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Buchanan's strident traditionalism has given way to a new social conservatism, one that is simultaneously more concrete, grounded in real-world debates about Colin Kaepernick and Brett Kavanaugh rather than in abstractions and universalisms, and more nebulous, floating freely above such mundane questions as whether Trump has actually built the wall, much less gotten Mexico to foot the bill for it.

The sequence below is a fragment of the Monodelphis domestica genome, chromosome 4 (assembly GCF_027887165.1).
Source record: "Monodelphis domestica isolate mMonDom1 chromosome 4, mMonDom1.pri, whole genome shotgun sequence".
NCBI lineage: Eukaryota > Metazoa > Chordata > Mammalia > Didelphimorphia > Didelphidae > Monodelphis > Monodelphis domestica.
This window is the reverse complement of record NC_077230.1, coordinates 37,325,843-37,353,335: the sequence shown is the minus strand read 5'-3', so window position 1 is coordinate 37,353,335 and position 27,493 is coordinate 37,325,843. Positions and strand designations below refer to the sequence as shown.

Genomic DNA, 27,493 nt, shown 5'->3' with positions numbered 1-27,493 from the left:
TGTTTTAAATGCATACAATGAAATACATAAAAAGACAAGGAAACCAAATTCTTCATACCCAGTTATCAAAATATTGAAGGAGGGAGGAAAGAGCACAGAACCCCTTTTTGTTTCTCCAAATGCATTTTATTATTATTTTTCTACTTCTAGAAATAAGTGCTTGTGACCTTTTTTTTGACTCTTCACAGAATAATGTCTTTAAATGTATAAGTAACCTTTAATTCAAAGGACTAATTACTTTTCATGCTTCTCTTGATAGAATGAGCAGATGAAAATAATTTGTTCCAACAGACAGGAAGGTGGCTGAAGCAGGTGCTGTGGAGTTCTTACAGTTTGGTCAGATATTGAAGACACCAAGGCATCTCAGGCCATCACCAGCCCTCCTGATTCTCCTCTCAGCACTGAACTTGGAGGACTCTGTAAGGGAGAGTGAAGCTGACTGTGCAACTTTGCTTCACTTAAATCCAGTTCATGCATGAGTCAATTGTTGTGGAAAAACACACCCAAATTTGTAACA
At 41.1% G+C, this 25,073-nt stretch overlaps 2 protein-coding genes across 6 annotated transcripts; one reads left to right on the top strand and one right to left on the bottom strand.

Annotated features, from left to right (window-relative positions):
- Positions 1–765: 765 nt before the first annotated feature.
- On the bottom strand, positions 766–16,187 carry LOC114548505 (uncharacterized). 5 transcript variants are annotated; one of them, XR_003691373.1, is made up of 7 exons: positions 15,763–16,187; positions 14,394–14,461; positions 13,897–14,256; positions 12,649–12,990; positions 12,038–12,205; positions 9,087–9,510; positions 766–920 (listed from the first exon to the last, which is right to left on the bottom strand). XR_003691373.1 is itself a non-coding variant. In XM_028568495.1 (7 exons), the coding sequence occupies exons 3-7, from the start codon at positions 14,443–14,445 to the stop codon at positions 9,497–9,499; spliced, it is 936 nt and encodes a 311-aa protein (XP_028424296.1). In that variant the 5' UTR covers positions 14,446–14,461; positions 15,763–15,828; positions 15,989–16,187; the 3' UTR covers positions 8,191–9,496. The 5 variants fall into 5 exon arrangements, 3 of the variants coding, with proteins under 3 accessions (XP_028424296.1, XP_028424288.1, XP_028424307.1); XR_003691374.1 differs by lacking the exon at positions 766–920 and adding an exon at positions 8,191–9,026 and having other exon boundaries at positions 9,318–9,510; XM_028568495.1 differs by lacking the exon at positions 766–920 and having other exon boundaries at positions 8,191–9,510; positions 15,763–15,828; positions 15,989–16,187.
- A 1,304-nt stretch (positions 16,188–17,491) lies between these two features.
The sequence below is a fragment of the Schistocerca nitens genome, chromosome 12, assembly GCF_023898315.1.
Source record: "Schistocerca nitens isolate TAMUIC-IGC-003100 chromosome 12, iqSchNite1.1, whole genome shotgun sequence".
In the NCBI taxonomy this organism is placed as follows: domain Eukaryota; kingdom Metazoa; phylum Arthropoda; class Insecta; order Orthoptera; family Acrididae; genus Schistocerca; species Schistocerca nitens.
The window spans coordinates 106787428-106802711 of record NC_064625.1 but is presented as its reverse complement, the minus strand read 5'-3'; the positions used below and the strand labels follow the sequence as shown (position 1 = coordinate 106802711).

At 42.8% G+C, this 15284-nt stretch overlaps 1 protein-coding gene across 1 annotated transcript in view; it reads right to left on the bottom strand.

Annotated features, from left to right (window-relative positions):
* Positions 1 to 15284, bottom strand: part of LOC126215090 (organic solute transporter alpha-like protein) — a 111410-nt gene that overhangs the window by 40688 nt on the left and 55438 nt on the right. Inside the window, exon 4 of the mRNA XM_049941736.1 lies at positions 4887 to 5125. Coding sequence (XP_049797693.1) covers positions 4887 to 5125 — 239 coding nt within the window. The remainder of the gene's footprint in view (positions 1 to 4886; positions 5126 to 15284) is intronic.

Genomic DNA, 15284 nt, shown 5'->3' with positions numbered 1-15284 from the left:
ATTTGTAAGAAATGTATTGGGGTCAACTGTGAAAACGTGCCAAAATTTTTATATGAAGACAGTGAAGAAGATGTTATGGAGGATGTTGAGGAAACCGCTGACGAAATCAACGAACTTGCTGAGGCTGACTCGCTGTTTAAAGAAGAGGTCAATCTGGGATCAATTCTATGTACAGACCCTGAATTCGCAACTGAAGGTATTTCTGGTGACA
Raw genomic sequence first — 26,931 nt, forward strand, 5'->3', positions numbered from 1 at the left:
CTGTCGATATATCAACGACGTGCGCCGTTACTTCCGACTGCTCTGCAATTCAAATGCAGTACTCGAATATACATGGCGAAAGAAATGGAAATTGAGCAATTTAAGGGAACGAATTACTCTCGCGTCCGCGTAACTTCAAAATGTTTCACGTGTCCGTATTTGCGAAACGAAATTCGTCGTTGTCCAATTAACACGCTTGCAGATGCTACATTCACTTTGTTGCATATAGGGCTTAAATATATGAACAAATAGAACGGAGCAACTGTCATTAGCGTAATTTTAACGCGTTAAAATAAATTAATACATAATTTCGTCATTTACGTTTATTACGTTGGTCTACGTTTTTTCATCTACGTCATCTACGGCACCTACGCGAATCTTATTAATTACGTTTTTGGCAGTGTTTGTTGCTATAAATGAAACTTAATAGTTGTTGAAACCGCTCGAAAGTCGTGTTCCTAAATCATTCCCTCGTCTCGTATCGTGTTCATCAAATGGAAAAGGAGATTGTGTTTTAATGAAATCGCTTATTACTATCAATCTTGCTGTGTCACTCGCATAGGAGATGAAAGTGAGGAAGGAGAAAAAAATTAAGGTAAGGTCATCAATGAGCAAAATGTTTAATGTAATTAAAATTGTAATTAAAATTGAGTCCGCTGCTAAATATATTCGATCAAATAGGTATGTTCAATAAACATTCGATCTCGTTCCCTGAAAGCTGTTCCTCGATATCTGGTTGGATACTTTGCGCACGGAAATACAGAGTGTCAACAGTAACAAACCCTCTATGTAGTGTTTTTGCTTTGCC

The new social conservatism is libertarian, if not libertine. Many of its totems — sentimentality about the flag and the military, contempt for environmentalists, an absolutist understanding of the Second Amendment — are old, but others, including the cherished rights of pornographers and male undergraduates who wish to engage in fornication while intoxicated would have been incomprehensible to the Buchanan Brigades of the early '90s. The pornographic actress Brandi Love no doubt spoke for millions of Republican voters when she praised "Sex, Drink, and Rock 'n Roll conservatives [sic]" who "love God and our flag but generally dislike organized religion" and "like to hang out on the deck drinking a beer, talking sports, listening to country, rock, and rap while using colorful words to describe Nancy Pelosi, Chuck Schumer, and Anthony Fauci." These people, she said, are representative of Trump's base; they are also the kind of people who pay money to abuse themselves while she removes her clothes in front of a webcam.